Breast cancer survivor offers wisdom at Faulkner satellite center
Call 877-422-3324 today to make an appointment
Make your appointment or second opinion with Dana-Farber today to meet with an onsite specialist.
Can’t get to Boston? Explore our Online Second Opinion service to get expert advice from Dana-Farber oncologists.
Toll-Free Number866-408-DFCI (3324)
Discover the ways to give and how to get involved to support Dana-Farber.
Poet Richard Fox gains insight – and material – through cancer treatment
A family faces cancer in an unfamiliar city – with help
Choosing mastectomy or not: Studying young women's surgical choices
Jeff's targeted therapy has kept his advanced lung cancer at bay.
In the developing brain, special proteins that act like molecular tugboats push or pull on growing nerve cells, or neurons, helping them navigate to their assigned places amidst the brain’s wiring.
How a single protein can exert both a push and a pull force to nudge a neuron in the desired direction is a longstanding mystery that has now been solved by scientists from Dana-Farber Cancer Institute and collaborators in Europe and China.
Jia-huai Wang, PhD, who led the work at Dana-Farber and Peking University in Beijing, is a corresponding author of a report published in the August 7 online edition of Neuron that explains how one guidance protein, netrin-1, can either attract or repel a brain cell to steer it along its course. Wang and co-authors at the European Molecular Biology Laboratory (EMBL) in Hamburg, Germany, used X-ray crystallography to reveal the three-dimensional atomic structure of netrin-1 as it bound to a docking molecule, called DCC, on the axon of a neuron. The axon is the long, thin extension of a neuron that connects to other neurons or to muscle cells.
As connections between neurons are established – in the developing brain and throughout life – axons grow out from a neuron and extend through the brain until they reach the neuron they are connecting to. To choose its path, a growing axon senses and reacts to different molecules it encounters along the way. One of these molecules, netrin-1, posed an interesting puzzle: an axon can be both attracted to and repelled from this cue. The axon’s behavior is determined by two types of receptors on its tip: DCC drives attraction, while UNC5 in combination with DCC drives repulsion.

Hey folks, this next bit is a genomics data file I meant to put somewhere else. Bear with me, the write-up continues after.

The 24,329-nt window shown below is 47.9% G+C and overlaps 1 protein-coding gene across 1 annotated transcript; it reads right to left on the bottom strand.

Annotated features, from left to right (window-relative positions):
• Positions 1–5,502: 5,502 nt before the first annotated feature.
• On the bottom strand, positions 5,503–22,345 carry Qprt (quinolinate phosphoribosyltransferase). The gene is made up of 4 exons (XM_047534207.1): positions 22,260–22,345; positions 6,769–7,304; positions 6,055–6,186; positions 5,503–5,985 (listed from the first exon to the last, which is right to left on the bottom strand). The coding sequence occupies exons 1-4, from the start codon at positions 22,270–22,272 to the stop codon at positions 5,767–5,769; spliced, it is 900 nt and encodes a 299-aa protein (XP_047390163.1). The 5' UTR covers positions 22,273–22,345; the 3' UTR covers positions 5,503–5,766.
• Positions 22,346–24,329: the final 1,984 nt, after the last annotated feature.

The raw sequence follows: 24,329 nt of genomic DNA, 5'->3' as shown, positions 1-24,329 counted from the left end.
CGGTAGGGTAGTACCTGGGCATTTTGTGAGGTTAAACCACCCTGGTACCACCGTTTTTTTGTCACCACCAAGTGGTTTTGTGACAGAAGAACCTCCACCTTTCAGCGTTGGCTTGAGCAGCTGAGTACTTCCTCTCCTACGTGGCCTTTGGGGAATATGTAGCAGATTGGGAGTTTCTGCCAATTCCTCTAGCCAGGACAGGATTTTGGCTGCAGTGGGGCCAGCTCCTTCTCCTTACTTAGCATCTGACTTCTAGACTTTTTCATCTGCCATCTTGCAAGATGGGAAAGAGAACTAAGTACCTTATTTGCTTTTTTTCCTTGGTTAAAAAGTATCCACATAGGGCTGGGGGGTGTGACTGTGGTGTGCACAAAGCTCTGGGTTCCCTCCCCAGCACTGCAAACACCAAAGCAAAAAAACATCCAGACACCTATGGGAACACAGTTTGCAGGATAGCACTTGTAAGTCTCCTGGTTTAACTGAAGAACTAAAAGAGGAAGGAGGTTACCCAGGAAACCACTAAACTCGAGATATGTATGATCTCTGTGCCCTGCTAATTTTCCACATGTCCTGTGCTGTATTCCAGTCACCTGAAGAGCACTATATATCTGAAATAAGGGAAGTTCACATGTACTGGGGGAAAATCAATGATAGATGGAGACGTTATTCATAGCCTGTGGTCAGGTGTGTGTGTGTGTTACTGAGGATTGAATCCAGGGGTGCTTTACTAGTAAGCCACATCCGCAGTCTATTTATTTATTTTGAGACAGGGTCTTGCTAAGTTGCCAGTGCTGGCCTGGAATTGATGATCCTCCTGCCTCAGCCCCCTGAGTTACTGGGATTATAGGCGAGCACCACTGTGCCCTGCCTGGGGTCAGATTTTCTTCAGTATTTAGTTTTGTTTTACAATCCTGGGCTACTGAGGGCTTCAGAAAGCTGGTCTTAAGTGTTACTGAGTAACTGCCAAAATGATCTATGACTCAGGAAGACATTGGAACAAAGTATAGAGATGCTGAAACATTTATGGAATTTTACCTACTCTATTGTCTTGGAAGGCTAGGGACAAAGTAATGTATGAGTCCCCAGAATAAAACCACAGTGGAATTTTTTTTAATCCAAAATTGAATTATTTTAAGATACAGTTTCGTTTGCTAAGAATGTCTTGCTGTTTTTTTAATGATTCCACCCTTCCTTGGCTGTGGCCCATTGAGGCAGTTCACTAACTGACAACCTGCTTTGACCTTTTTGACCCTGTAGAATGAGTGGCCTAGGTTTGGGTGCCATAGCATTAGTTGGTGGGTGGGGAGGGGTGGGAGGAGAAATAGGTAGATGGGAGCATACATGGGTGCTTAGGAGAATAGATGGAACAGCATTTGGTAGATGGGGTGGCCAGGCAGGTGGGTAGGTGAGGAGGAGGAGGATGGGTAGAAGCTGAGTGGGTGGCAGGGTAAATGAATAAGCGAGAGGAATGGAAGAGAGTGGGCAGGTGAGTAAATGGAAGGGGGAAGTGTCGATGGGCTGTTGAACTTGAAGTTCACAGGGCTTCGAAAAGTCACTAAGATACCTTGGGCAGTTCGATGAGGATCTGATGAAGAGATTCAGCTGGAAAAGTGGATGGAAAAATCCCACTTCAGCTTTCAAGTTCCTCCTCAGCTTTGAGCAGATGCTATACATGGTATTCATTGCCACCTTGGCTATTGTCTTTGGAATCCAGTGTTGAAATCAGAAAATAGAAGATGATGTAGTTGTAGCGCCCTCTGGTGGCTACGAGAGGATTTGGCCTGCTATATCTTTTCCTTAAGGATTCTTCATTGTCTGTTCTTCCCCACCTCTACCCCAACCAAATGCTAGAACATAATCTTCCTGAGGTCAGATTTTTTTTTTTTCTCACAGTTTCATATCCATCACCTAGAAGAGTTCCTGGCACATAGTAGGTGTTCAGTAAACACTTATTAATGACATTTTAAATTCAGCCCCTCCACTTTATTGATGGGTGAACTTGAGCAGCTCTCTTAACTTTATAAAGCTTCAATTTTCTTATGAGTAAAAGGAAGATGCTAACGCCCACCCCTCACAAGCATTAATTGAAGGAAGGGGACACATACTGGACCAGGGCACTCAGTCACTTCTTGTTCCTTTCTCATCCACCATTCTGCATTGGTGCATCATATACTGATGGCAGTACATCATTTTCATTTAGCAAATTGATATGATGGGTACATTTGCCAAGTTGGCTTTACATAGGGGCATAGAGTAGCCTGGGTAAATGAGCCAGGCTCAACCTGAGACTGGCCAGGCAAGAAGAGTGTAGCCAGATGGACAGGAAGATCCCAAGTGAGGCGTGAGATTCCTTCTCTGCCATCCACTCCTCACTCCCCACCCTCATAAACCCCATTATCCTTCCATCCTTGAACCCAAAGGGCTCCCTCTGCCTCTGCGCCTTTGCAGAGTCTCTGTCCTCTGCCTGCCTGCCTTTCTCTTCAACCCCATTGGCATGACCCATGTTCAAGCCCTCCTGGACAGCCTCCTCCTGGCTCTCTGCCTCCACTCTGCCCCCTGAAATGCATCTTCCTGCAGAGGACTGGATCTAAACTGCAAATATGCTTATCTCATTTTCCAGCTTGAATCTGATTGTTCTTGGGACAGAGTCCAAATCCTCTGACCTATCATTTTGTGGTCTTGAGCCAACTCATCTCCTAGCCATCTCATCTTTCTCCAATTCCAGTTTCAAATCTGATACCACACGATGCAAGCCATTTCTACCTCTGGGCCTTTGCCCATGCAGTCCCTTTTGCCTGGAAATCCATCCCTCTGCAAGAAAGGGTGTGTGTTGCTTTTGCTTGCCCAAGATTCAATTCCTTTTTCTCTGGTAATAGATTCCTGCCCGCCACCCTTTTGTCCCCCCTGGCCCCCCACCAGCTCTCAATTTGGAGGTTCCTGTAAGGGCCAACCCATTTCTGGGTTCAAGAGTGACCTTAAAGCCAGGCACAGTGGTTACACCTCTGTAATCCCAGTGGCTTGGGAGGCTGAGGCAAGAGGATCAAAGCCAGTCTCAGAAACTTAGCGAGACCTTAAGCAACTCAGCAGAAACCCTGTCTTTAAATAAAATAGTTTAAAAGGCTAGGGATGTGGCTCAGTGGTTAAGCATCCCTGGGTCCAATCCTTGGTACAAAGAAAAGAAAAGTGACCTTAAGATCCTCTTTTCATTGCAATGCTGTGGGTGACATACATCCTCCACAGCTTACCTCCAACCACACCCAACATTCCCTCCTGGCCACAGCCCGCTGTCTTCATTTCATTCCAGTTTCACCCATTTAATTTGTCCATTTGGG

“How netrin works at the molecular level has long been a puzzle in neuroscience field,” said Wang, “We now provide structure evidences that reveal a novel mechanism of this important guidance cue molecule.” The structure showed that netrin-1 binds not to one, but to two DCC molecules. And most surprisingly, it binds those two molecules in different ways.
“Normally a receptor and a signal are like lock-and-key, they have evolved to bind each other and are highly specific – and that’s what we see in one netrin site,” said Rob Meijers, PhD, who led the work at EMBL. “But the second binding site is a very unusual one, which is not specific for DCC.”
Not all of the second binding site connects directly to a receptor. Instead, in a large portion of the binding interface, it requires small molecules that act as middle-men. These intermediary molecules seem to have a preference for UNC5, so if the axon has both UNC5 and DCC receptors, netrin-1 will bind to one copy of UNC5 via those molecules and the other copy of DCC at the DCC-specific site. This triggers a cascade of events inside the cell that ultimately drives the axon away from the source of netrin-1, author Yan Zhang’s lab at Peking University found. The researchers surmised that, if an axon has only DCC receptors, each netrin-1 molecule binds two DCC molecules, which results in the axon being attracted to netrin-1. “By controlling whether or not UNC5 is present on its tip, an axon can switch from moving toward netrin to moving away from it, weaving through the brain to establish the right connection,” said Zhang.
Knowing how neurons switch from being attracted to netrin to being repelled opens the door to devise ways of activating that switch in other cells that respond to netrin cues, too. For instance, many cancer cells produce netrin to attract growing blood vessels that bring them nourishment and allow the tumor to grow, so switching off that attraction could starve the tumor, or at least prevent it from growing.
On the other hand, when cancers metastasize they often stop being responsive to netrin. In fact, the DCC receptor was first identified as a marker for an aggressive form of colon cancer, and DCC stands for "deleted in colorectal cancer." Since colorectal cancer cells have no DCC, they are ‘immune’ to the programmed cell death that would normally follow once they move away from the lining of the gut and no longer have access to netrin. As a result, these tumor cells continue to move into the bloodstream, and metastasize to other tissues. “Therefore, to understand the molecular mechanism of how netrin works should also have a good impact in cancer biology,” said Wang.
The guidance issue is a very complicated cell biology problem. Meijers, Zhang, Wang and their colleagues are now investigating how other receptors bind to netrin-1, exactly how the intermediary molecules ‘choose’ their preferred receptor, how other guidance molecule binds to DCC, and how the system is regulated. The answers could one day enable researchers to steer a cell’s response to netrin and other guidance cues, ultimately changing its fate.
The international collaborative project was co-initiated by Wang and Meijers. Wang’s postdoctoral fellow, Lorenzo Finici at Peking University is the first author on the paper. The work was funded by an NIH grant HL103526 and the Ministry of Education of China among other sources.